Financial Services Ireland


Customer Tax Transparency continues to evolve – what are you doing to keep up?

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Customer Tax Transparency is not only affecting the ongoing operations of your business. It is also affecting your clients, counterparties, and investors.

The Foreign Account Tax Compliance Act (FATCA) and the Common Reporting Standard (CRS) should be embedded in everyday business procedures for many of the financial institutions.

Institutions are becoming more aware of the expectations of the competent authorities when it comes to compliance under the Automatic Exchange of Information (AEoI) regime. Consequently, a number of urgent areas to consider have emerged:

  • Tactical solutions need to be developed into long-term sustainable solutions.
  • Health checks need to be performed to identify any gaps that exist.
  • Remediation plans need to be developed or executed on.
  • Data quality issues need to be identified and addressed.
  • Technology such as data analytics tools need to be embedded into compliance processes.
  • Internal controls and proper governance need to be in place.

The international nature of these rules, and the process of participating jurisdiction peer reviews, is placing pressure on the tax authorities. They must rigorously uphold their agreement to enforce robust compliance. This extends beyond timely filing right down into the effectiveness of the procedures undertaken on a daily basis and the internal controls that are in place.

Customer Tax Transparency

Compliance notices and tax audits are beginning to take place in Ireland and many other jurisdictions. Financial institutions and service providers must seek to identify key areas of risks within their organisations. The focus should be on building an effective operational model in order to minimise the ongoing cost of compliance, without creating a knock-on impact on their core internal AEOI framework.

In 2018, the Organisation for Economic Cooperation and Development (OECD) published the second version of its CRS Implementation Handbook. It highlighted that government focus will now be turning to enforcement measures. The OECD emphasized effective implementation, including requirements by governments to prevent circumvention of the CRS. The Handbook refers to the Model Mandatory Disclosure Rules (‘MMDR’) which identify certain hallmarks that could cause a transaction or an arrangement to be reportable as CRS Avoidance Arrangements and/or Opaque Offshore Structures.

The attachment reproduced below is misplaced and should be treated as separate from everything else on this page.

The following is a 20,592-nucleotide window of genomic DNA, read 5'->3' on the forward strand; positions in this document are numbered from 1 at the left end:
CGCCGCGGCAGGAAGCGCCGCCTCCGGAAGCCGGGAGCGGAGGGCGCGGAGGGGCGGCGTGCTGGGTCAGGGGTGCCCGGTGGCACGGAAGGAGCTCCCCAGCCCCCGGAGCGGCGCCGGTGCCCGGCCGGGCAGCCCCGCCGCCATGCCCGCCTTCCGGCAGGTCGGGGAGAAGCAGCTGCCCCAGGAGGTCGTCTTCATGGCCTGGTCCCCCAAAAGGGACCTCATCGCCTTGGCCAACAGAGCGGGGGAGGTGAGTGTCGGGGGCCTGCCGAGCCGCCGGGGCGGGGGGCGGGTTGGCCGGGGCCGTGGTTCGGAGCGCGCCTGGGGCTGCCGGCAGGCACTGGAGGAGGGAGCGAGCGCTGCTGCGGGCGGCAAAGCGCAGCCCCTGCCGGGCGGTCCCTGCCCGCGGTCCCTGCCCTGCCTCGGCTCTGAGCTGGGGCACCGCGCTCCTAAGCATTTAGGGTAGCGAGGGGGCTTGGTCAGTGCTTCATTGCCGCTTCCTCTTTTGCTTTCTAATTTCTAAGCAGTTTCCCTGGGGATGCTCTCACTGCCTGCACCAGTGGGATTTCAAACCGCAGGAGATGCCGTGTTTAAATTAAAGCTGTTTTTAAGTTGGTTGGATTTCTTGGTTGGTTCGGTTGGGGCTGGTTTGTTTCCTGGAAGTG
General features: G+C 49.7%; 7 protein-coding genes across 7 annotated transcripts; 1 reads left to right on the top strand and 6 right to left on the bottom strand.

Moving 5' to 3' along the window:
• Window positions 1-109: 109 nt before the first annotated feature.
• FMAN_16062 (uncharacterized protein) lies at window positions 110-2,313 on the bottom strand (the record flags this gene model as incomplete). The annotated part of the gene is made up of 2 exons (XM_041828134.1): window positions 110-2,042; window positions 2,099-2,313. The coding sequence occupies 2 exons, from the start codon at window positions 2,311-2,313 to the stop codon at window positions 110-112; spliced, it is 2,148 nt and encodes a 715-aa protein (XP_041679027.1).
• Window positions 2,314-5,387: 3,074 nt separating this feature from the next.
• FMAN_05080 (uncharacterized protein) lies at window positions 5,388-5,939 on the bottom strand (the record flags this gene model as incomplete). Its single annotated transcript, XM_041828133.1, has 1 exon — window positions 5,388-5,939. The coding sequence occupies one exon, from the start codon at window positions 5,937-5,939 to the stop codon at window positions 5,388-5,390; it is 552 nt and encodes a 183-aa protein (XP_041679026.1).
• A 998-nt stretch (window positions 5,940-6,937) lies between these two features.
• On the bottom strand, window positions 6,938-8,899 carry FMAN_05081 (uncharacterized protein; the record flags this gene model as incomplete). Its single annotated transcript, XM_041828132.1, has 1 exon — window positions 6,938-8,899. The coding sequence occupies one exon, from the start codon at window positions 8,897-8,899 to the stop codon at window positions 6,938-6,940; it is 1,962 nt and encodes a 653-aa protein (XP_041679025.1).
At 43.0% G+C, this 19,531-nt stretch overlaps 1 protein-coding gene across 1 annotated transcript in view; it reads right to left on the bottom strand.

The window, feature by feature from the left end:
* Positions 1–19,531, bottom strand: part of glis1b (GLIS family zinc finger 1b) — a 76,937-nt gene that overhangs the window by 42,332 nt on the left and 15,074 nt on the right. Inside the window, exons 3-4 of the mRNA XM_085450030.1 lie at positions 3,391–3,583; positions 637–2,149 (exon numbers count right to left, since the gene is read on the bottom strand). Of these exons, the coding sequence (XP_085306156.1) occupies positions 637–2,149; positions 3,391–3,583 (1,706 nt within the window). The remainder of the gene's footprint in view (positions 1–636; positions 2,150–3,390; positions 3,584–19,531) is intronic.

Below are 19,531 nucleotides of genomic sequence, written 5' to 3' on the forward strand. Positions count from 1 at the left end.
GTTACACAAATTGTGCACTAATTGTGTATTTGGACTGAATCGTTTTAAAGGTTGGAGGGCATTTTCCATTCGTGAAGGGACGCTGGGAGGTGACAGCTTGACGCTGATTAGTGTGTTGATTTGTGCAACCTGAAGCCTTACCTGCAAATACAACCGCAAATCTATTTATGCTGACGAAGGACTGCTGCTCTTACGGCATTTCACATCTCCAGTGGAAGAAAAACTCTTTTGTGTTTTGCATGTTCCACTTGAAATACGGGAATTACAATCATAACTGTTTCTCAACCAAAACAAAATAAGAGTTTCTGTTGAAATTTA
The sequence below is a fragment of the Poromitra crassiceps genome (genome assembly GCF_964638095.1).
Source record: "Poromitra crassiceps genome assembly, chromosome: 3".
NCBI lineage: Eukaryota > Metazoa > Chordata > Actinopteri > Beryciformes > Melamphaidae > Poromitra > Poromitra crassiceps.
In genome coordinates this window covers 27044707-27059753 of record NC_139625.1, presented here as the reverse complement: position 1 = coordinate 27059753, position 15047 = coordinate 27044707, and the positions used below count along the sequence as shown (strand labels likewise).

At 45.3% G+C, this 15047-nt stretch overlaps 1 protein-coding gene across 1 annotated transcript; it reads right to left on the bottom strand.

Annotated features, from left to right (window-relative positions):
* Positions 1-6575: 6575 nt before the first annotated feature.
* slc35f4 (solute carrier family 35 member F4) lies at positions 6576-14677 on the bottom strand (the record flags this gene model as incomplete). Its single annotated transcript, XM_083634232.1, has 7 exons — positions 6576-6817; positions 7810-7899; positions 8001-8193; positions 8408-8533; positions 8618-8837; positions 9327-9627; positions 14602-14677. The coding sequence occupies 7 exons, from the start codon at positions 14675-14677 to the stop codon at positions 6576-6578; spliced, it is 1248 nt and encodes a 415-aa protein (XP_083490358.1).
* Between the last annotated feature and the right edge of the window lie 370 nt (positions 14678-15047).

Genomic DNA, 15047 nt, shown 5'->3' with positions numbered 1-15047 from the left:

On 25 May 2018, the European Union Commission published its Mandatory Disclosure Rules, which came into effect a month from publication on 25 June. While there is overlap with the OECD MMDR Hallmarks in Hallmark D of the EU Directive, there are still questions about whether two separate regimes will emerge to accommodate the differences. Additional tax transparency reporting requirements by 2020 are expected as a result.

The evolution of the tax transparency environment globally continues to take shape. Financial institutions and service providers need to remain keenly focused on compliance in this area.  In order to achieve complete, lasting and efficient compliance that stands up to the expectations of government, it is critical to ensure:

  • the alignment of internal processes which affect similar data (i.e., AML) or related regimes (i.e., such as FATCA, CRS, CbCR, MDR/MMDR, HMRC Corporate Criminal Offence, etc.) and;
  • an effective operational tax compliance framework with proper governance and internal controls supported by intuitive technology fit for purpose.

We are working with our clients to develop an operational model that utilises technology, minimises cost and delivers cross border support by subject matter experts that are located across EMEIA and globally.  Get in touch.

Amanda Murphy

FS Partner, Business Tax Advisory
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